Fishnets of the future may include musical tapes to lure the catch
The sound of sweet undersea music may send Scotland's economically hard-pressed fishermen waltzing back to port with record catches of ''captivated'' fish.
If Strauss's ''Blue Danube'' played on tapes lowered with fishing nets cannot tempt shoals of cod and haddock, the strains of Mozart might do the trick. Dr. Tony Hawkins, a researcher at Aberdeen's Marine Laboratory, has proved with tests at a Scottish Highlands loch that fish become curious and swim near nets when they hear pleasant music.
Apart from the use of taped music in deep-sea fishing off Scotland, melodious strains might be used by fish-farm owners who have long pioneered this activity in some west Scotland lakes, or lochs.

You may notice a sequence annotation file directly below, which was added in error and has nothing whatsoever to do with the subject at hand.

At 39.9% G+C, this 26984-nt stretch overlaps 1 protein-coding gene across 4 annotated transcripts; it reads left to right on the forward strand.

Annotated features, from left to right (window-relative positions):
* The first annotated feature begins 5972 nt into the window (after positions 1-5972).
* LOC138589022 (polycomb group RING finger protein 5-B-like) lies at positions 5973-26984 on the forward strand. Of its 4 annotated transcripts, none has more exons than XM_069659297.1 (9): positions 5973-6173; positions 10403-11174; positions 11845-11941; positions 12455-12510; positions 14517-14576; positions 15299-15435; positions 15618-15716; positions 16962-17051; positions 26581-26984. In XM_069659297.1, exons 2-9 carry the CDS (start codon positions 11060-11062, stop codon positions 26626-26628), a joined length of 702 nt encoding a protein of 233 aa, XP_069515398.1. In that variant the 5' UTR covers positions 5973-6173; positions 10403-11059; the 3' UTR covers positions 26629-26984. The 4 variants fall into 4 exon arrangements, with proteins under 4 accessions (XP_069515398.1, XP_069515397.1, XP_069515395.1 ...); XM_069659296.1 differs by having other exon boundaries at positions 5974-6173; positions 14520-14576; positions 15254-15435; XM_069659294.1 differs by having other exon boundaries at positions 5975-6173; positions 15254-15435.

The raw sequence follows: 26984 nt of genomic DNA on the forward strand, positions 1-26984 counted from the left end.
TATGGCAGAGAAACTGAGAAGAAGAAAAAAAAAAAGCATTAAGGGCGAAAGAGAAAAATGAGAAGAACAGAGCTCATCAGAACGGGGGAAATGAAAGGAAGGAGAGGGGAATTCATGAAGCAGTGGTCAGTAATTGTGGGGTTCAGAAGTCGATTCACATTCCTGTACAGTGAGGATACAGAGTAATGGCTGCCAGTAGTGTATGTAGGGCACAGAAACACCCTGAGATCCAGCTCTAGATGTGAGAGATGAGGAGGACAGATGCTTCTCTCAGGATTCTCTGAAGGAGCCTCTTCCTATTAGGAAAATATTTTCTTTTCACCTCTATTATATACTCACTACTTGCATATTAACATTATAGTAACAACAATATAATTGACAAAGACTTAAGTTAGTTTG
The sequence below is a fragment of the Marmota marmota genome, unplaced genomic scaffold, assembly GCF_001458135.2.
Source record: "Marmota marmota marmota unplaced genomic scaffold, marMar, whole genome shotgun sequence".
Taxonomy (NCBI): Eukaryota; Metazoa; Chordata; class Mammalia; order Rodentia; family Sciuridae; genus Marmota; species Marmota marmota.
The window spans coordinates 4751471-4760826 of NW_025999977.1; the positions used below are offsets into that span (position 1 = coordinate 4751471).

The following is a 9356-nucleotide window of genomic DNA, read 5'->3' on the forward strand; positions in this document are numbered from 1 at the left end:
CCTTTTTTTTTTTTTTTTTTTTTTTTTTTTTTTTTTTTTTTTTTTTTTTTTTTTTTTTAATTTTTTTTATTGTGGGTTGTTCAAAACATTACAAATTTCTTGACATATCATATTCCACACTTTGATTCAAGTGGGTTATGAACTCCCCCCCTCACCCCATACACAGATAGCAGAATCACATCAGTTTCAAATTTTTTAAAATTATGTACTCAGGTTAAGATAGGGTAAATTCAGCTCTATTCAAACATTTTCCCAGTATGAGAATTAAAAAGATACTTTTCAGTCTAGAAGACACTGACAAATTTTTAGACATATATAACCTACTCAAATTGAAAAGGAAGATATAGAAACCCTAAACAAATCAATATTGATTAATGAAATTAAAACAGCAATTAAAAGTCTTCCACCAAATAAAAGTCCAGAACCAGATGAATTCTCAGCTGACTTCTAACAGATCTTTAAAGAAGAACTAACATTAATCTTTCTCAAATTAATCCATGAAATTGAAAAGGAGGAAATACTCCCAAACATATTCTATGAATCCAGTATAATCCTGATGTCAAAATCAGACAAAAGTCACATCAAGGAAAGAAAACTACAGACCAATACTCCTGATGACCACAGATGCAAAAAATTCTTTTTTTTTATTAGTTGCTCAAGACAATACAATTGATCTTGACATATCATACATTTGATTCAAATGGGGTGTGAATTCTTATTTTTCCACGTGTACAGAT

Academics have never been impressed with the theory that music can affect the behavior of fish, but Dr. Hawkins's experiments show that cod emit low-frequency grunts and haddock sound like motor bikes revving up when undersea loudspeakers play melodies.
Dr. Hawkins says cod have ultrasensitive hearing, three-dimensional sensitivity that protects them from predators below them while keeping them being acutely aware of overhead noise.
A researcher from the Dutch university at Utrecht is helping Dr. Hawkins with more musical surveys. With fierce competition continuing in the fishing industry , finding the right tunes for the right fish could be an interesting development for Scotland's dwindling number of fishermen.